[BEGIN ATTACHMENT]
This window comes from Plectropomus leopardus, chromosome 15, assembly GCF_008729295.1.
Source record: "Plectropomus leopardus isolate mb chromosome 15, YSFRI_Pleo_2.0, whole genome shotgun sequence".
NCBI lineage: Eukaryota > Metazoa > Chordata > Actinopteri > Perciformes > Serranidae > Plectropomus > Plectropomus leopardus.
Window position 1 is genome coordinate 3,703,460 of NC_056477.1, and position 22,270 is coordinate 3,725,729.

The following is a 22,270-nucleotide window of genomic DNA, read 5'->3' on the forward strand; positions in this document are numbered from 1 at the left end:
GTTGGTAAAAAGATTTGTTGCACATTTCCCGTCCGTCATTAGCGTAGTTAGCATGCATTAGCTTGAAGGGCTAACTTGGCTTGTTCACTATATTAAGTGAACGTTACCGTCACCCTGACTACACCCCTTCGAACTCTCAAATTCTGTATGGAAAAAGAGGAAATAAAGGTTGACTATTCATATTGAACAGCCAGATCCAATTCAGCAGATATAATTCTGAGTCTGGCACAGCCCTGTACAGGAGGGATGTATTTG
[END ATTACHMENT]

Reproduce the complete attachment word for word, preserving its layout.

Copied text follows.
This window comes from Plectropomus leopardus, chromosome 15, assembly GCF_008729295.1.
Source record: "Plectropomus leopardus isolate mb chromosome 15, YSFRI_Pleo_2.0, whole genome shotgun sequence".
NCBI lineage: Eukaryota > Metazoa > Chordata > Actinopteri > Perciformes > Serranidae > Plectropomus > Plectropomus leopardus.
Window position 1 is genome coordinate 3,703,460 of NC_056477.1, and position 22,270 is coordinate 3,725,729.

The following is a 22,270-nucleotide window of genomic DNA, read 5'->3' on the forward strand; positions in this document are numbered from 1 at the left end:
GTTGGTAAAAAGATTTGTTGCACATTTCCCGTCCGTCATTAGCGTAGTTAGCATGCATTAGCTTGAAGGGCTAACTTGGCTTGTTCACTATATTAAGTGAACGTTACCGTCACCCTGACTACACCCCTTCGAACTCTCAAATTCTGTATGGAAAAAGAGGAAATAAAGGTTGACTATTCATATTGAACAGCCAGATCCAATTCAGCAGATATAATTCTGAGTCTGGCACAGCCCTGTACAGGAGGGATGTATTTG